Dwindling rainforests also harm the peasants

Occurrence of useful insects for pollination and pest control is threatened

Rainforest in Ecuador © University of Göttingen
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The transformation of tropical rainforests into intensively used agricultural areas does not just change the habitat. It also provokes dramatic changes in the food webs of ecosystems. This also threatens the presence of beneficial insects that provide important ecosystem services for agriculture, including pollination of crops and pest control. Scientists now report this in the journal "Nature".

Agro-ecologist Jason Tylianakis from the University of Göttingen, together with colleagues from the University of Oxford in Ecuador, studied several thousand bee and wasp nests. He was able to show for the first time how the interactions between these organisms and their natural counterparts change due to land use.

Farmers dependent on ecological "services"

As Tylianakis explains, food webs result from the interactions of different species with each other and with their environment. They form the basis for the structure and function of ecosystems. How agro-food webs can change along different land-use systems has been extensively described by agro-ecologists.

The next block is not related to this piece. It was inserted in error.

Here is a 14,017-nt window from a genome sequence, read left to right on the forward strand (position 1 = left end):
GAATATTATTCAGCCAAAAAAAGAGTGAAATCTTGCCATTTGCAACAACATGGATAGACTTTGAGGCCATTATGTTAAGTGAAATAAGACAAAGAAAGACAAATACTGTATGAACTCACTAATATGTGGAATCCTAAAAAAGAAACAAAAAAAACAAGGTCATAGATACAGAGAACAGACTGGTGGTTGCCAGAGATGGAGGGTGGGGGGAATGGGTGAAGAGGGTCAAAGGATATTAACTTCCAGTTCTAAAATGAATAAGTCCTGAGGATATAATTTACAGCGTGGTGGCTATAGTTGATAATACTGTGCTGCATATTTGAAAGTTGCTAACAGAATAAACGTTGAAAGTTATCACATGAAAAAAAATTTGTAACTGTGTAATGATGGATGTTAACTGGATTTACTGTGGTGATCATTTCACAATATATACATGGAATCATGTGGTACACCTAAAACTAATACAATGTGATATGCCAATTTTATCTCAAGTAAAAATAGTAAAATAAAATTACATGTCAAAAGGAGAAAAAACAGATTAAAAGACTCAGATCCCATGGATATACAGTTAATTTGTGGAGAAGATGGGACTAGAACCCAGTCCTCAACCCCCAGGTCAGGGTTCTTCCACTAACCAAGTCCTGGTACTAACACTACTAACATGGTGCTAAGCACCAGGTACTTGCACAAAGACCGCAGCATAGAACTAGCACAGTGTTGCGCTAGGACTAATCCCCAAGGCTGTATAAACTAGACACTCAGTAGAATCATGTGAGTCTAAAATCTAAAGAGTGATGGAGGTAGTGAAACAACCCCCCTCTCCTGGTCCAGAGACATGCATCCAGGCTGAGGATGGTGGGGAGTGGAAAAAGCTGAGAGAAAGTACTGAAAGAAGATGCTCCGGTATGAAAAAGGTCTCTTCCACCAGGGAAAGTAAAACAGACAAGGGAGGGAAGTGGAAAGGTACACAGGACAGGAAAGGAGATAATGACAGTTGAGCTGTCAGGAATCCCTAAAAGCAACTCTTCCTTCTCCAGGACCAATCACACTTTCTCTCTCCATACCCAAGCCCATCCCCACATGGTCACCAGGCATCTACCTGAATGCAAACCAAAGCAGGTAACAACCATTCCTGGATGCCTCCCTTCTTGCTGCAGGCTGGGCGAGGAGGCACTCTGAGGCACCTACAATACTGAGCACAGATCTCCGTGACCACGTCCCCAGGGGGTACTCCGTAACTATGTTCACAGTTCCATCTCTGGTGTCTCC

Thus, their research shows that in unswept landscapes such as grazed grassland or rice acreage dominated by a parasitic wasp. It is an "enemy" of bees and wasps, whose existence here is far more endangered than in the shady coffee agroforestry or rainforest. "Many poor farmers in Ecuador are dependent on the bees and wasps 'free' services for pollination and pest control, and the destruction of rainforests and the extinction of beneficial insects are also threatening agricultural production, " says Tscharntke.

The mix does it

The Göttingen scientist therefore demands a sustainable agriculture, which takes into account the central processes of the food webs: "The coffee cultivation in agroforestry systems shows that a connection of agricultural production and nature protection is possible." In the words of Owen Lewis, however, this must not become a nationwide land management instrument. display

"Although food webs in the coffee agroforestry resemble those of a rainforest, the conservation value of such land use systems should not be overstated." Like other tropical countries, Ecuador is characterized by a colorful mix of rainforest remains and other forms of land use Converting coffee growing can have a dramatic environmental impact, "warns the British researcher.

(University of Gttingen, 12.01.2007 - NPO)